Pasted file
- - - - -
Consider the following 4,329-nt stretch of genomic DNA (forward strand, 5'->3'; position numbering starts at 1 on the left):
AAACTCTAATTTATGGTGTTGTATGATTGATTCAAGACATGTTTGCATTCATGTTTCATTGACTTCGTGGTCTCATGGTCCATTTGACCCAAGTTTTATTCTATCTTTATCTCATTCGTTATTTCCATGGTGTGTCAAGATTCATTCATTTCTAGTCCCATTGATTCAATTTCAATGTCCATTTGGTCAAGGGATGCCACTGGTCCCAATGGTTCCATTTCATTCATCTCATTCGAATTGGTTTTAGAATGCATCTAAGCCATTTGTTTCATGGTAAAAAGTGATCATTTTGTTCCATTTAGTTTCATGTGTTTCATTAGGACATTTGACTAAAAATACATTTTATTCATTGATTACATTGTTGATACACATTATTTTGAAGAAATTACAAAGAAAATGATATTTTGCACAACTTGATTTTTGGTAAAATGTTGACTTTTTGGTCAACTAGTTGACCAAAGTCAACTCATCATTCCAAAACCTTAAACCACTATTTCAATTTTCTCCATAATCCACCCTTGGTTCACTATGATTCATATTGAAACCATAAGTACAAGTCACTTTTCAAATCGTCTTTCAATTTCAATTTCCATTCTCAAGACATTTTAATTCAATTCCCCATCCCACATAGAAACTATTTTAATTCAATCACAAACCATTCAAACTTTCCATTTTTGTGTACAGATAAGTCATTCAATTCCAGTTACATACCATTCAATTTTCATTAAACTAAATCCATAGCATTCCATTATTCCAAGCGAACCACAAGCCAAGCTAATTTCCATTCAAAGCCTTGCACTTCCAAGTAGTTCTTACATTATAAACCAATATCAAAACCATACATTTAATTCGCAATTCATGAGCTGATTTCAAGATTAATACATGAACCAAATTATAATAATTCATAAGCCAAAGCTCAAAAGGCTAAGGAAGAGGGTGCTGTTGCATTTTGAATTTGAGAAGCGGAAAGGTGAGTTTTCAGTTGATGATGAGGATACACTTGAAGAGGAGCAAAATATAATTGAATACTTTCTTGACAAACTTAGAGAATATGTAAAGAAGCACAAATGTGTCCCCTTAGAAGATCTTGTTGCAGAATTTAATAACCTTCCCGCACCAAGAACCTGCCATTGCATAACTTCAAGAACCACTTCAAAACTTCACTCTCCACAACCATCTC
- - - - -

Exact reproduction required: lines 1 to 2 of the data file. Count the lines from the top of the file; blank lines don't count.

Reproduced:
Consider the following 4,329-nt stretch of genomic DNA (forward strand, 5'->3'; position numbering starts at 1 on the left):
AAACTCTAATTTATGGTGTTGTATGATTGATTCAAGACATGTTTGCATTCATGTTTCATTGACTTCGTGGTCTCATGGTCCATTTGACCCAAGTTTTATTCTATCTTTATCTCATTCGTTATTTCCATGGTGTGTCAAGATTCATTCATTTCTAGTCCCATTGATTCAATTTCAATGTCCATTTGGTCAAGGGATGCCACTGGTCCCAATGGTTCCATTTCATTCATCTCATTCGAATTGGTTTTAGAATGCATCTAAGCCATTTGTTTCATGGTAAAAAGTGATCATTTTGTTCCATTTAGTTTCATGTGTTTCATTAGGACATTTGACTAAAAATACATTTTATTCATTGATTACATTGTTGATACACATTATTTTGAAGAAATTACAAAGAAAATGATATTTTGCACAACTTGATTTTTGGTAAAATGTTGACTTTTTGGTCAACTAGTTGACCAAAGTCAACTCATCATTCCAAAACCTTAAACCACTATTTCAATTTTCTCCATAATCCACCCTTGGTTCACTATGATTCATATTGAAACCATAAGTACAAGTCACTTTTCAAATCGTCTTTCAATTTCAATTTCCATTCTCAAGACATTTTAATTCAATTCCCCATCCCACATAGAAACTATTTTAATTCAATCACAAACCATTCAAACTTTCCATTTTTGTGTACAGATAAGTCATTCAATTCCAGTTACATACCATTCAATTTTCATTAAACTAAATCCATAGCATTCCATTATTCCAAGCGAACCACAAGCCAAGCTAATTTCCATTCAAAGCCTTGCACTTCCAAGTAGTTCTTACATTATAAACCAATATCAAAACCATACATTTAATTCGCAATTCATGAGCTGATTTCAAGATTAATACATGAACCAAATTATAATAATTCATAAGCCAAAGCTCAAAAGGCTAAGGAAGAGGGTGCTGTTGCATTTTGAATTTGAGAAGCGGAAAGGTGAGTTTTCAGTTGATGATGAGGATACACTTGAAGAGGAGCAAAATATAATTGAATACTTTCTTGACAAACTTAGAGAATATGTAAAGAAGCACAAATGTGTCCCCTTAGAAGATCTTGTTGCAGAATTTAATAACCTTCCCGCACCAAGAACCTGCCATTGCATAACTTCAAGAACCACTTCAAAACTTCACTCTCCACAACCATCTC